Acting Coaches Warn the 13 Things to Never Do in an Audition Room

Article Image

These things have all happened, some more times than others. But it’s pretty crazy how our better judgment goes out the window when we put ourselves in the context of an audition room. We think we have to “help it up.” Here are some “don’ts” for auditions. And while we don’t like focusing on the negative, you’ll get the gist of why these are behaviors to leave out of the work…

1. Don’t pull a weapon. Ever. Not even a fake gun or rubber knife. It’s never about the weapons. And P.S. It scares people. Audition killer.

2. Don’t chew gum. So unless the role calls for some serious gum cracking, spit it out before you walk in.

3. Don’t smoke. Not tobacco, herbal cigarettes—no smoking at all. And no need to mime smoking or use an unlit cigarette. Even if the scene calls for it. Whatever it is about the scene that motivates smoking is what you should consider, not the act of it. You can smoke on set or stage if that’s ultimately desired. (Note: I have seen actors make a small rolled joint work, unlit. Someone recently did that and got the part. Just don’t light it. We’ve also seen an actor light up a real joint. Didn’t get the part.)

4. Don’t throw your keys and phone and sunglasses on the casting director’s table or desk. Now matter how friendly the room (and ours is pretty warm), it’s better to keep some personal space.

5. Don’t shake hands first, unless someone extends a hand. Germs, sweaty palms—unsanitary and uncomfortable. That’s the truth of it.

6. Don’t mime unless you’re playing a mime. It focuses us on the fake gesture, the invisible items, and that distracts us from the wonderful work you may very well be doing. Even a pretend handshake; it’s not real and it undermines your work.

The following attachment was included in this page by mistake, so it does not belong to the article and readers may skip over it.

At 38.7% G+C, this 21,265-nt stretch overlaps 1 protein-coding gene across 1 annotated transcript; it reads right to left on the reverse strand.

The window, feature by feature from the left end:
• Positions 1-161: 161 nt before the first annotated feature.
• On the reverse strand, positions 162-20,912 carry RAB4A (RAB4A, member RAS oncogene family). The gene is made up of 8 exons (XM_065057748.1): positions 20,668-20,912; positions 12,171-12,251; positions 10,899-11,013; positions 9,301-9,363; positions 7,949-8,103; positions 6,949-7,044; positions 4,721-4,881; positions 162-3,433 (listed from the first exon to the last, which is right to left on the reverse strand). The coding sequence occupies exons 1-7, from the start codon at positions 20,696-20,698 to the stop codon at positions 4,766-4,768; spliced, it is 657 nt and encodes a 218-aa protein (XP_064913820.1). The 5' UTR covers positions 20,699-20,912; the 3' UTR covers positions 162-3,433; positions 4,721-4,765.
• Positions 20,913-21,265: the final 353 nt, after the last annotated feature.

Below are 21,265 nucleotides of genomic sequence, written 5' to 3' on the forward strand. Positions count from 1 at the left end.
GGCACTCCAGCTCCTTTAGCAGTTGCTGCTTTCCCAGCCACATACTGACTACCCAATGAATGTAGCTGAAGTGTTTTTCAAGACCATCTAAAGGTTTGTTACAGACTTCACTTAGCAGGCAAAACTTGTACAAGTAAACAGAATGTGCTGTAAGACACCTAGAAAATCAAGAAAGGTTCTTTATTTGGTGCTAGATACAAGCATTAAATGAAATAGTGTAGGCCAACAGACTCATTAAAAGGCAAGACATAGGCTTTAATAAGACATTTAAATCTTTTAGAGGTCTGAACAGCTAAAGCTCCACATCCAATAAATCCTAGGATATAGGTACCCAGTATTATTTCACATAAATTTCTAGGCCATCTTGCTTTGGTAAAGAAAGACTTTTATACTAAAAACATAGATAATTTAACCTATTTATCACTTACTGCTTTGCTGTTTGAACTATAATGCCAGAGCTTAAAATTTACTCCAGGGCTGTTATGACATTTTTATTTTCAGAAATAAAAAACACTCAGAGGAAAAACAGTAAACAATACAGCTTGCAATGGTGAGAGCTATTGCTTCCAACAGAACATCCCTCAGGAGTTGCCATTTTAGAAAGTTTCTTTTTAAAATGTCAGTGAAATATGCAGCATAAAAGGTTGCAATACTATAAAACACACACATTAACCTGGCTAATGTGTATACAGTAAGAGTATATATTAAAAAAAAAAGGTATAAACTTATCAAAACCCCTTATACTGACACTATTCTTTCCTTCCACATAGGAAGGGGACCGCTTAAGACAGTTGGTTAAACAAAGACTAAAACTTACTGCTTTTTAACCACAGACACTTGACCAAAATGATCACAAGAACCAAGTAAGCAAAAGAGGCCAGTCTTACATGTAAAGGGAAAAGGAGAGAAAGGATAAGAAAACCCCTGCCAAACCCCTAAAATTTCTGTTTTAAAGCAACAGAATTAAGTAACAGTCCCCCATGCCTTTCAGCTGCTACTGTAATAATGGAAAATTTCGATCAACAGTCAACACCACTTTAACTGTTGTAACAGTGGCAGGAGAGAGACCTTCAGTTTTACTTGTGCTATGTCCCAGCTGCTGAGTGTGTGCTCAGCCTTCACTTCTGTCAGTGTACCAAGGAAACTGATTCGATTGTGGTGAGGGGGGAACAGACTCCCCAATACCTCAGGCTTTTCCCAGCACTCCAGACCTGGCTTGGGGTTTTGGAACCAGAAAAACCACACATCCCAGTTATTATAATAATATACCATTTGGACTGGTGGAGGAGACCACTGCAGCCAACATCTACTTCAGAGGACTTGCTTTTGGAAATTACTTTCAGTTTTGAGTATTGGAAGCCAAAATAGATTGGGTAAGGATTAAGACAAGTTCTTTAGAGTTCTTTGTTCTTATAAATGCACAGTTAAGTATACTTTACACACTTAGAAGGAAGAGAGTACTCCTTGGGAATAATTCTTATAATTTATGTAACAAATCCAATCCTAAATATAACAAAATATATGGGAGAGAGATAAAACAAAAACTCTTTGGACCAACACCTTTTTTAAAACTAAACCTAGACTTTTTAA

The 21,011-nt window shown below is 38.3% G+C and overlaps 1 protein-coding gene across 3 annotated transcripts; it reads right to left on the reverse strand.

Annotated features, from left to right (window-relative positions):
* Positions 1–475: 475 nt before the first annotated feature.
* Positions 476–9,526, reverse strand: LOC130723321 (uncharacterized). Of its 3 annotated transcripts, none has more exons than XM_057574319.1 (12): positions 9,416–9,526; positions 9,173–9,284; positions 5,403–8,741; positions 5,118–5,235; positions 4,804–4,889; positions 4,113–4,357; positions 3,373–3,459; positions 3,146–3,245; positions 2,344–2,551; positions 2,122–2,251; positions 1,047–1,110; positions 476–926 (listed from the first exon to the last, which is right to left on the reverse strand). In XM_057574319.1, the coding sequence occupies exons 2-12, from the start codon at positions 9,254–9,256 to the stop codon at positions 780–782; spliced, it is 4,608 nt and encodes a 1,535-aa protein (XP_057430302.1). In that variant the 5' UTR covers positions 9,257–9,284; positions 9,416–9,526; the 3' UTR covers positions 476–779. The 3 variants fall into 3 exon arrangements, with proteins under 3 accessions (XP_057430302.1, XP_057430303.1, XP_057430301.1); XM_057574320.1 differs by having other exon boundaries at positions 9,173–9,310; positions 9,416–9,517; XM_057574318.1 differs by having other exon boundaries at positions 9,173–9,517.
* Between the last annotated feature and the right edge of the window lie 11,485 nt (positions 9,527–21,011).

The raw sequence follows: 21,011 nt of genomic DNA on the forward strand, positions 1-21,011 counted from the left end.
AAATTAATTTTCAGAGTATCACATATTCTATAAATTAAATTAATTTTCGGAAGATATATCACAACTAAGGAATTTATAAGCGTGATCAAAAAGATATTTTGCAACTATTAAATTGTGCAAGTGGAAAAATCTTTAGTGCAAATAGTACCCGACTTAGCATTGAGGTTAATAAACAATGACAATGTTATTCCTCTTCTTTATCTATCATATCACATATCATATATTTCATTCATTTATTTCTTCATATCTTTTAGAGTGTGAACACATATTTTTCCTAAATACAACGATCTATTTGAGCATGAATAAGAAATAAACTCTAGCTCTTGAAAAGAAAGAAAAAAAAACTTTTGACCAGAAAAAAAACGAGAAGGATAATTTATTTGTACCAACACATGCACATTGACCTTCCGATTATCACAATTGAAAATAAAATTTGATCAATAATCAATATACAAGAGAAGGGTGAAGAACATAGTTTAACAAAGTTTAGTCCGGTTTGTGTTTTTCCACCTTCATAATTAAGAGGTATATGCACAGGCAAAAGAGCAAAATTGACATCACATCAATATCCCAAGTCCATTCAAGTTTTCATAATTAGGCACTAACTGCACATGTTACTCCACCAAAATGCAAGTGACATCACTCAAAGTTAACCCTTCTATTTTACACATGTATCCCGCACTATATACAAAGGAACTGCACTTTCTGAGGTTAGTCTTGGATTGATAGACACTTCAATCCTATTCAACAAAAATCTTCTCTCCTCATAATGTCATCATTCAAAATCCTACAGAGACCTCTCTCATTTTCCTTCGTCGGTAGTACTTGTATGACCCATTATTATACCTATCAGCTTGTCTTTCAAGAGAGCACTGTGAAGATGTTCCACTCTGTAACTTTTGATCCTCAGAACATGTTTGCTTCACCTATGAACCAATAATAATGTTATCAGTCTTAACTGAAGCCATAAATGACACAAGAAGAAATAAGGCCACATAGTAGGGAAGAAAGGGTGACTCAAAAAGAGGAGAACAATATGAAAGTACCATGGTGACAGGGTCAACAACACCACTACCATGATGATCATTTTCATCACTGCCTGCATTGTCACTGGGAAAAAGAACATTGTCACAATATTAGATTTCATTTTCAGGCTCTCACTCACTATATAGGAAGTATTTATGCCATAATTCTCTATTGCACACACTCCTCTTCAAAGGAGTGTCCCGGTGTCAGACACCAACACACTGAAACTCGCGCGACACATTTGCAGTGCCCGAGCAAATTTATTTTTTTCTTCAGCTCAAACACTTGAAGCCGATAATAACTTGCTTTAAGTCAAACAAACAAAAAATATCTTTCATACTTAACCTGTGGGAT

7. Don’t hit, spit at, or attack the reader. No fun for us, or a fellow actor reading, to go home with bruises. Been there.

8. Don’t kiss the reader. Or get too close. Definitely find the intimacy of the encounter, but keep a professional distance. Also…it’s way better for camera.

9. Don’t use props unless you absolutely need them and can make them work. On the day there will be a professional prop department to take care of that. Today, keep it about you and the reader.

10. Don’t ask to start again when you’re almost at the end of the scene. Nobody cares if you make a small mistake. You move on, we move on. And if they do care, you’ll get another shot. That said, if you’re not in it early on, certainly start over—without a fuss or apology.

11. Don’t apologize. About anything. If we had a dime for every apology…

12. Don’t toss your sides into the trash as you walk out. Wait till you get outside the room and then toss with abandon.

13. Don’t flee from the room as if you’ve done something awful. It undermines the good work you’ve done. Take a moment to say goodbye with grace and sincerity. It keeps us connected to you.

It’s all about the work. Nothing you do to augment your audition or feed your anxiety will serve you or the strong work you’re about to do. So shed the trappings and bring in your core, authentic self. We always appreciate it and are able to see you (and the writing) with far more clarity. And we will experience what’s most important together—the work.

Want more casting room tips? Read “13 Things Never to Say in a Casting Room” and “21 Things That Make Casting Directors Happy in the Audition Room.”

Author Headshot
Risa Bramon Garcia
For the past 40 years, Risa has worked as a director, producer, casting director, and teacher. Having directed two features—including “200 Cigarettes”—she has also directed for TV and dozens of plays in New York and Los Angeles. Her casting résumé includes more than 80 feature films and shows, and includes “Desperately Seeking Susan,” “Fatal Attraction,” “JFK,” “The Joy Luck Club,” “The Affair,” “Masters of Sex,” and the original “Roseanne.” She is a founding partner of The BGB Studio, known for revolutionary acting training.
See full bio and articles here!
Author Headshot
Steve Braun
Steve Braun is an acting coach, teacher, and communication consultant, drawing on years of acting, Buddhist practice, and martial arts training to help his clients discover and express their unique emotional truth. When he pursued an acting career, he starred in movies, was a series regular many times, and guest starred on numerous TV shows. He is a founding partner of The BGB Studio, known for revolutionary acting training.
See full bio and articles here!